Peters: It's really about the advantage of yield. I don't think this would surprise a lot of people who understand and know how dividends work that, over very long periods of time, it's been shown in lots of academic studies that higher-yielding stocks outperform low- and no-yielding stocks. They do better than the market averages, and that is a tribute to the extra total return that is furnished by the extra yield.

Now, if you look at the returns of our portfolios just on a price-only basis--like looking at the S&P or the Dow or some other index, the way it's quoted in the papers and on TV, stock price only--then we have actually lagged a little bit on average, a little more than a percent a year. But we've had a tremendous advantage from our extra dividend yields--which is a choice. That is what our strategy is about.

On average, we've had close to three percentage points of additional yield relative to the S&P 500 over the last 10 years. So, not only has that overcome the shortfall that we've had in terms of capital appreciation, it accounts for all of our outperformance--and it was outperformance that was paid in cash that you could actually put in your pocket.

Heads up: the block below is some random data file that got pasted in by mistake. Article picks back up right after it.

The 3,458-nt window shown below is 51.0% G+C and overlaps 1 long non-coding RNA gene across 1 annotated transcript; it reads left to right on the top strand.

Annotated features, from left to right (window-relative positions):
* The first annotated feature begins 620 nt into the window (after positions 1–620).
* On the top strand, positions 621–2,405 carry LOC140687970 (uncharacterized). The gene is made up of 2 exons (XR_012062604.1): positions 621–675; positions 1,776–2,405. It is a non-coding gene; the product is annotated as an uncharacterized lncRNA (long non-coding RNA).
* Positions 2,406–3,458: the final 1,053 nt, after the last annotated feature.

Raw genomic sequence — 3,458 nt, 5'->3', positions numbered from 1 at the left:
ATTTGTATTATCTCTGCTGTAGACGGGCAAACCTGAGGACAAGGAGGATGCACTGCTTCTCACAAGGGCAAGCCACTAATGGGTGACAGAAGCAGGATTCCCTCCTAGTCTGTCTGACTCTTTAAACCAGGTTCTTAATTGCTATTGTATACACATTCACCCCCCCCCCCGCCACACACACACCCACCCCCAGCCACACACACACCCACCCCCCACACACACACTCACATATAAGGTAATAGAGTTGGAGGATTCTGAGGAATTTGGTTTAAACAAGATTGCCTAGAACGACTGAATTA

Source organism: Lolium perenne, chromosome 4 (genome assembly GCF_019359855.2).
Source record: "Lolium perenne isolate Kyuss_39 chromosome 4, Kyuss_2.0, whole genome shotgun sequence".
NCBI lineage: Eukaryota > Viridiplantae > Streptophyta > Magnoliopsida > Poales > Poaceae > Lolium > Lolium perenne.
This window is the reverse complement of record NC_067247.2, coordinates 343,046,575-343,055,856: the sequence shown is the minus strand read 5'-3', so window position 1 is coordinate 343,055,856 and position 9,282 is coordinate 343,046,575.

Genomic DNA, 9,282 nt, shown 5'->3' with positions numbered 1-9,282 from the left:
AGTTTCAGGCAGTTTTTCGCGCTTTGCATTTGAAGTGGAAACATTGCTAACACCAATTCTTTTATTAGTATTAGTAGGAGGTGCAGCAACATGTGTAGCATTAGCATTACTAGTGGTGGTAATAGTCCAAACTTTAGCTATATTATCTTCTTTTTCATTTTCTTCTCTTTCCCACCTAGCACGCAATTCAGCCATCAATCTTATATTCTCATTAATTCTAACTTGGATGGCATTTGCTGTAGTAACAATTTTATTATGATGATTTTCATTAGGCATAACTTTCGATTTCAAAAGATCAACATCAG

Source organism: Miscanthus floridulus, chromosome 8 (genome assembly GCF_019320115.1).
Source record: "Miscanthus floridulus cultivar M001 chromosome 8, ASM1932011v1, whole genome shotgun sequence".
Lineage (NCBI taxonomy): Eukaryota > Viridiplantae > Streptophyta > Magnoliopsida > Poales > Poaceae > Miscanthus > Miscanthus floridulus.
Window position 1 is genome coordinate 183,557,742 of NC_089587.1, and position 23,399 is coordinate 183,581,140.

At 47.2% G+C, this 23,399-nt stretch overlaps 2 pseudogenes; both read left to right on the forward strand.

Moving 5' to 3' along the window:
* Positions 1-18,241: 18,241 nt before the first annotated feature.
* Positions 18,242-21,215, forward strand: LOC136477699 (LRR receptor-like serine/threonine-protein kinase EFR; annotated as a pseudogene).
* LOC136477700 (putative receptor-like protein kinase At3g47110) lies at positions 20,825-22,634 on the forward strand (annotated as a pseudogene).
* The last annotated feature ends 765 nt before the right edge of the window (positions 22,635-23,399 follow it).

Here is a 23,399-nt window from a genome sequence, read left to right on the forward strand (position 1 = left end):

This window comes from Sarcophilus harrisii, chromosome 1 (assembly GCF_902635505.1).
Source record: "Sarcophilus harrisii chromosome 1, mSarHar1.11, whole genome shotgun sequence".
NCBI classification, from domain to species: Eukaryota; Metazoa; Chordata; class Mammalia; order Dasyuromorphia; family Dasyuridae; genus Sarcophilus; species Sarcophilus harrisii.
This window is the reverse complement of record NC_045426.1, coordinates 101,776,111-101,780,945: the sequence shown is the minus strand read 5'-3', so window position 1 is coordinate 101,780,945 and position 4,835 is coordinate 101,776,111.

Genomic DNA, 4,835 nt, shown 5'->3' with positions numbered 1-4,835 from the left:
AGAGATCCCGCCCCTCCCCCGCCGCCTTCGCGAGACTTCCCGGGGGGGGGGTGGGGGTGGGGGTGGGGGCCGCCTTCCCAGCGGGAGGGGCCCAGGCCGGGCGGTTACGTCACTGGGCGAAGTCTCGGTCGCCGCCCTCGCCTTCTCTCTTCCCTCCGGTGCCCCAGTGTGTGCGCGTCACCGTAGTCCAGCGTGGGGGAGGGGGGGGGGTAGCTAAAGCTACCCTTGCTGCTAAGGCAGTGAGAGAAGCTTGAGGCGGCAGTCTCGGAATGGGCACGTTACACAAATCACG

Glaser: Even though this was a successful strategy, probably looking back there are things that you maybe wouldn't do again or mistakes that you've made. What's the biggest one that you saw over the last decade and that you've tried avoid since?

Peters: When I started, I had very much that traditional bottom-up type of focus that you'd expect from a value investor. And it happened that, by 2007, I had found merit from the bottom up in lots and lots of bank stocks and other financial-services companies--many of whom had dividend yields of 3%, 4%, or even 5% and records of raising the dividend every year, dating back 20 or 30 years. These looked like perfect candidates for the types of total returns I was looking for.